Friday, April 16, 2010

French Witness at Cape Cod

In 1647, Thomas Shepard, John Eliot and John Wilson, were sent to Yarmouth on Cape Cod on ecclesiastical business. Eliot took the opportunity to visit Indian settlements in the area, and Shepard wrote about these missionary endeavors in his 1648 work The Clear Sunshine of the Gospel Breaking Forth Upon the Indians in New-England, making an interesting reference to an earlier European visitor, p. 9: aged Indian told us openly, "That these very things which Mr. Eliot had taught them as the Commandements of God, and concerning God, and the making of the world by one God, that they had heard some old men who were now dead, to say the same things, since whose death there hath been no remembrance or knowledge of them among the Indians untill now they heare of them againe. Which when I heard solemnly spoken, I could not tell how those old Indians should attaine to such knowledge, unlelesse perhaps by means of the French Preacher cast upon those coasts many years since, by whose ministry they might possibly reape and retaine some knowledge of those things; this also I hear by a godly and able Christian who hath much converse with them; that many of them have this apprehension now stirring among them, viz. "That their forefathers did know God, but that after this, they fell into a great sleep, and when they did awaken they quite forgot him, (for under such metaphoricall language they usually expresse what eminent things they meane:) so that it may seeme to be the day of the Lords gracious visitation of these poore Natives, which is just as it is with all other people, when they are most low, the wheele then turnes, and the Lord remembers to have mercy.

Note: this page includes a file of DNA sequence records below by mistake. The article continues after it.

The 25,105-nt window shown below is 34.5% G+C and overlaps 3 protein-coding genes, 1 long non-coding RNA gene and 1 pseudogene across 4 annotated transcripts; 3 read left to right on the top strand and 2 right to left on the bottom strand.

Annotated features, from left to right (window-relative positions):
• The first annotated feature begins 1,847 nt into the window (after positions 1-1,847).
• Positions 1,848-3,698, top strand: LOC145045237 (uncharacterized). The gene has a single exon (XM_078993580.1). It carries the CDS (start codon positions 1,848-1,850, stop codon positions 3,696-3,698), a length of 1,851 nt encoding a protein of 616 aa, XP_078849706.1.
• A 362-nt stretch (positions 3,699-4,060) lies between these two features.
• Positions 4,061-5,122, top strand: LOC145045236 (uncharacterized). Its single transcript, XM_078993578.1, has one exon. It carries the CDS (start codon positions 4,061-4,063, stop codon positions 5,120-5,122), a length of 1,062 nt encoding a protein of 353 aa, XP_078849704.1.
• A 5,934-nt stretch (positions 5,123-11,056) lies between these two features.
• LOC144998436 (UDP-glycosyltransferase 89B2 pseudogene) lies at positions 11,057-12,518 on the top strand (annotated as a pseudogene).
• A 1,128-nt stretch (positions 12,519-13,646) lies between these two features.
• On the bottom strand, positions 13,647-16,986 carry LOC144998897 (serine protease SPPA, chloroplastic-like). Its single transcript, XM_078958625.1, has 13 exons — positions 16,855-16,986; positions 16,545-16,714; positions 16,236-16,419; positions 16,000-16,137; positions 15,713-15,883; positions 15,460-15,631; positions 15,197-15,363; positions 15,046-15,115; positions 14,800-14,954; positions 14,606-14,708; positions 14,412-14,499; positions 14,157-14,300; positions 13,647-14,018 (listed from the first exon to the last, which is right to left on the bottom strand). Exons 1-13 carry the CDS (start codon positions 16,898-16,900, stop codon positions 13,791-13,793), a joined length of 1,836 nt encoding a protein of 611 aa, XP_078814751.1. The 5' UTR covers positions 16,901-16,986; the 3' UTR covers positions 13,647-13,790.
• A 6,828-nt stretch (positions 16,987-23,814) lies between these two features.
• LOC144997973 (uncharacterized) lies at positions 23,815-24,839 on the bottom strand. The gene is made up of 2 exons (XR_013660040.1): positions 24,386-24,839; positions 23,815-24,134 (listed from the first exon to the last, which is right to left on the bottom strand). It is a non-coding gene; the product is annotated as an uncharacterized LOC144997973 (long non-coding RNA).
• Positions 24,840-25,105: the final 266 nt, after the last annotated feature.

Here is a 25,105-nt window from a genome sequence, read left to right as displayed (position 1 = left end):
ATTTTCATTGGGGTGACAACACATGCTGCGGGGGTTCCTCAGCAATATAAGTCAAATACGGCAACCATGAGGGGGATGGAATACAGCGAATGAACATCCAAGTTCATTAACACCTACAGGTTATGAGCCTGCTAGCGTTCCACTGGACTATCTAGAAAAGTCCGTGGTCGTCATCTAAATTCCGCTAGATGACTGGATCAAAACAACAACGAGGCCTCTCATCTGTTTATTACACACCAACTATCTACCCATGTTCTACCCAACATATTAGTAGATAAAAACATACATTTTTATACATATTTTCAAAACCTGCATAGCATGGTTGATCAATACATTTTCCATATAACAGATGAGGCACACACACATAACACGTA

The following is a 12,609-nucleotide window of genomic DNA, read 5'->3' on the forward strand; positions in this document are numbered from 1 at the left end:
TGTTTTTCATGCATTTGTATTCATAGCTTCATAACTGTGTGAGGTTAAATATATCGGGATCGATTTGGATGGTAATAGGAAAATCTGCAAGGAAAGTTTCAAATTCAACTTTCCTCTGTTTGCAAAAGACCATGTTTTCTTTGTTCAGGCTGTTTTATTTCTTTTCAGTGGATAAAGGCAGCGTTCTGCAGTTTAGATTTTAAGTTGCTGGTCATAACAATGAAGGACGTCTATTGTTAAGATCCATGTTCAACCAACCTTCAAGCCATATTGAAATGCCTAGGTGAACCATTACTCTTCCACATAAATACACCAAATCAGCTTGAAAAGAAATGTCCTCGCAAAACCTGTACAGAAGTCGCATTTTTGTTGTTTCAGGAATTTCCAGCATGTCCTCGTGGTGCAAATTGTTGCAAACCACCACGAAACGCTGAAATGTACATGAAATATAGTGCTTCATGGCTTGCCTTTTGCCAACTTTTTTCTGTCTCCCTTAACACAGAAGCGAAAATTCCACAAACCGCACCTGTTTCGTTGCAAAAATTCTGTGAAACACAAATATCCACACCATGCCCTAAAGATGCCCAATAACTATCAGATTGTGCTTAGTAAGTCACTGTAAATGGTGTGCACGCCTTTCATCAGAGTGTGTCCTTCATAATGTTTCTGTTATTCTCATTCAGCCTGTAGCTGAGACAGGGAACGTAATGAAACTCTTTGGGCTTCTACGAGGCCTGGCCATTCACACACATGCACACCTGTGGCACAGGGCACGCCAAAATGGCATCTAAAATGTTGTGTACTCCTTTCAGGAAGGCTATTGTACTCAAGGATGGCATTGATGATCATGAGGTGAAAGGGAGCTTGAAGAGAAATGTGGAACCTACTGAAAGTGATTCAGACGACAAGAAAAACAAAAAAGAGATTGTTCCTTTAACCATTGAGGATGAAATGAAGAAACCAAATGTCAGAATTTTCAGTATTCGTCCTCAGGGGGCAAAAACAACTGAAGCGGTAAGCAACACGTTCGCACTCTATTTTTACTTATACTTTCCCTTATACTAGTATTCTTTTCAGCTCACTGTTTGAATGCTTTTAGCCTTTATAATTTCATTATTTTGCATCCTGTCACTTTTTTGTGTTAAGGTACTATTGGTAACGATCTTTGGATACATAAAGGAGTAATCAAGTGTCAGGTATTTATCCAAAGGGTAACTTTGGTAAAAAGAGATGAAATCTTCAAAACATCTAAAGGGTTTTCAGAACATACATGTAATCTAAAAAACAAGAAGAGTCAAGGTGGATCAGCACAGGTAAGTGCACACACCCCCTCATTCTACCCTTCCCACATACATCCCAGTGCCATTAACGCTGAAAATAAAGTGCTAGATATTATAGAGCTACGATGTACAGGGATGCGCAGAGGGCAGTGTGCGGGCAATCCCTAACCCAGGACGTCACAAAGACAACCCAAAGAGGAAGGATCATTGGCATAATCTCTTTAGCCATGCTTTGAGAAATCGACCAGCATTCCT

The French had sailed the waters of what would become Provincetown Harbour as early as 1605 under Samuel de la Champlain. Fishermen on their way to or from New France found the area to be a veritable fishing goldmine. A short-lived Jesuit mission was established on Mount Desert Island (Maine) in 1613. The "French Preacher," however, may have been one of the survivors of a 1616 French shipwreck on the shores of Cape Cod that is referred to by William Bradford in Of Plimoth Plantation, p. 119. In that instance, the local Patuxet Indians killed almost all survivors, excepting three or four, whom they tormented and enslaved (some think this was done in reprisal for the 1614 expedition from Virginia under Captain John Smith during which Thomas Hunt kidnapped a number of the Indians, including Squanto, who would later help the Pilgrims). After some time, the French were able to learn enough of the Indian dialect to communicate and the Indians took note of the French interest in a book, the Bible. They spoke about God, and one of the Frenchmen, who had acquired greater fluency than the rest, conveyed to them that God was angry with them for their cruelty, and would destroy them, and give their country to another people. They responded that they were too many for God to kill, but the Frenchman answered that God had many ways to kill them of which they were ignorant. It was soon after this that a plague struck the Indian community from 1617 to 1619, which some suppose to have been smallpox brought by the French. Two of the Frenchmen were ultimately rescued by Captain Thomas Dermer in 1619, who himself had met Squanto after he escaped from Dermer. Squanto, meanwhile, returned home after time in Europe to find his village wiped out by the disease. It was this plague which played such an important role in paying the way for the Pilgrim's arrival and survival, with Squanto's help. And the memory of the French witness to God lingered even after so many of the Indians died out. The prophecy of being removed by another people caused the Patuxet to be wary of the Pilgrims, and these events were brought to remembrance when John Eliot preached to them in 1647. God's providential hand was behind it all.

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